In light of the previous analysis, let us define multicultural counseling/therapy (MCT) as it relates to the therapy process and the roles of the mental health practitioner:
Multicultural counseling and therapy can be defined as both a helping role and a process that uses modalities and defines goals consistent with the life experiences and cultural values of clients; recognizes client identities to include individual, group, and universal dimensions; advocates the use of universal and culture-specific strategies and roles in the healing process; and balances the importance of individualism and collectivism in the assessment, diagnosis, and treatment of client and client systems. (D. W. Sue & Torino, 2005)
This definition often contrasts markedly with traditional views of counseling and psychotherapy. A more thorough analysis of these characteristics is described in Chapter 7. For now, let us extract the key phrases in our definition and expand their implications for clinical practice.
1. Helping role and process. MCT broadens the roles that counselors play and expands the repertoire of therapy skills considered helpful and appropriate in counseling. The more passive and objective stance taken by therapists in clinical work is seen as only one method of helping. Likewise, teaching, consulting, and advocacy can supplement the conventional counselor or therapist role.
2. Consistent with life experiences and cultural values. Effective MCT means using modalities and defining goals for culturally diverse clients that are consistent with their racial, cultural, ethnic, gender, and sexual orientation backgrounds. Advice and suggestions, for example, may be effectively used for some client populations.
3. Individual, group, and universal dimensions of existence. As we have already seen, MCT acknowledges that our existence and identity are composed of individual (uniqueness), group, and universal dimensions. Any form of helping that fails to recognize the totality of these dimensions negates important aspects of a person’s identity.
4. Universal and culture-specific strategies. MCT believes that different racial/ethnic minority groups might respond best to culture-specific strategies of helping. For example, research seems to support the belief that Asian Americans and Latino/a Americans are more responsive to directive/active approaches (Guzman & Carrasco, 2011; Kim, 2011) and that African Americans appreciate helpers who are authentic in their self-disclosures (Parham et al., 2011). Likewise, it is clear that common features in helping relationships cut across cultures and societies as well.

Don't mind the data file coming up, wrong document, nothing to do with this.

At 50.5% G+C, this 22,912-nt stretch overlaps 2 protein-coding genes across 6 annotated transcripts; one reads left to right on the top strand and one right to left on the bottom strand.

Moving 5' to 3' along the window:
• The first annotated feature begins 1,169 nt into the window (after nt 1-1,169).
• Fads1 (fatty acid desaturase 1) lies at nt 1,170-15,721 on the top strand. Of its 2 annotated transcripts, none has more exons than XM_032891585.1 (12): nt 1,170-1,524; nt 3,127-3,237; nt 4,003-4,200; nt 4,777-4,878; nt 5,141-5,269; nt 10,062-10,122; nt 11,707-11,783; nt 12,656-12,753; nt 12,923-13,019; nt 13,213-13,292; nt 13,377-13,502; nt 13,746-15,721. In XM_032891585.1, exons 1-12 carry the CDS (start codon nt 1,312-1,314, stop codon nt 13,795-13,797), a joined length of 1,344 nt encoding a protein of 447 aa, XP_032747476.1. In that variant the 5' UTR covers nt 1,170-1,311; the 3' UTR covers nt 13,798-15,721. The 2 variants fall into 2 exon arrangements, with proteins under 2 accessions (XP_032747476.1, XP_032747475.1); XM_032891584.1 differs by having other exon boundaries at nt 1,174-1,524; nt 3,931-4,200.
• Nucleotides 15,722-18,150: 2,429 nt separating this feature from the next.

5. Individualism and collectivism. MCT broadens the perspective of the helping relationship by balancing the individualistic approach with a collectivistic reality that acknowledges our embeddedness in families, relationships with significant others, communities, and cultures. A client is perceived not just as an individual, but as an individual who is a product of his or her social and cultural context.
6. Client and client systems. MCT assumes a dual role in helping clients. In many cases, for example, it is important to focus on individual clients and to encourage them to achieve insights and learn new behaviors. However, when problems of clients of color reside in prejudice, discrimination, and racism of employers, educators, and neighbors or in organizational policies or practices in schools, mental health agencies, government, business, and society, the traditional therapeutic role appears ineffective and inappropriate. The focus for change must shift to altering client systems rather than individual clients